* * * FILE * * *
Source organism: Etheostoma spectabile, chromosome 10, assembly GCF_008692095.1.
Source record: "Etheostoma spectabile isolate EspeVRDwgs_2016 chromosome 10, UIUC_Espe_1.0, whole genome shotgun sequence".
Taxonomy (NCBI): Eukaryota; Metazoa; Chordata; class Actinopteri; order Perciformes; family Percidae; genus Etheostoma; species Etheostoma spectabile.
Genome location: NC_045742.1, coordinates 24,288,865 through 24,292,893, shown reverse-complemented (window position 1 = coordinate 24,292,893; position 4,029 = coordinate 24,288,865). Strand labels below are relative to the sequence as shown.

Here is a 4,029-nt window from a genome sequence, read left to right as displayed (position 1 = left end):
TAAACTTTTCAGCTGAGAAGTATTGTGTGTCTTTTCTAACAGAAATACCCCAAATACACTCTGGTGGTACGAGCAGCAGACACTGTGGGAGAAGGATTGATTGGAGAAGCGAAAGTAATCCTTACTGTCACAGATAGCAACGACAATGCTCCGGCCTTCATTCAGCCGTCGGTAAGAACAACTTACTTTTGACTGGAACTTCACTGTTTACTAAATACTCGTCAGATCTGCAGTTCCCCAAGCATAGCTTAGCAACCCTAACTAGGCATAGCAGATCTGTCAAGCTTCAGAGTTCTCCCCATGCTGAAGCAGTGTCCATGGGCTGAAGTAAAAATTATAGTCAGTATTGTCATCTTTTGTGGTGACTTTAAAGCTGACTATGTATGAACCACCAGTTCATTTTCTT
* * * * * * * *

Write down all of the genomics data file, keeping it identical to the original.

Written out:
Source organism: Etheostoma spectabile, chromosome 10, assembly GCF_008692095.1.
Source record: "Etheostoma spectabile isolate EspeVRDwgs_2016 chromosome 10, UIUC_Espe_1.0, whole genome shotgun sequence".
Taxonomy (NCBI): Eukaryota; Metazoa; Chordata; class Actinopteri; order Perciformes; family Percidae; genus Etheostoma; species Etheostoma spectabile.
Genome location: NC_045742.1, coordinates 24,288,865 through 24,292,893, shown reverse-complemented (window position 1 = coordinate 24,292,893; position 4,029 = coordinate 24,288,865). Strand labels below are relative to the sequence as shown.

Here is a 4,029-nt window from a genome sequence, read left to right as displayed (position 1 = left end):
TAAACTTTTCAGCTGAGAAGTATTGTGTGTCTTTTCTAACAGAAATACCCCAAATACACTCTGGTGGTACGAGCAGCAGACACTGTGGGAGAAGGATTGATTGGAGAAGCGAAAGTAATCCTTACTGTCACAGATAGCAACGACAATGCTCCGGCCTTCATTCAGCCGTCGGTAAGAACAACTTACTTTTGACTGGAACTTCACTGTTTACTAAATACTCGTCAGATCTGCAGTTCCCCAAGCATAGCTTAGCAACCCTAACTAGGCATAGCAGATCTGTCAAGCTTCAGAGTTCTCCCCATGCTGAAGCAGTGTCCATGGGCTGAAGTAAAAATTATAGTCAGTATTGTCATCTTTTGTGGTGACTTTAAAGCTGACTATGTATGAACCACCAGTTCATTTTCTT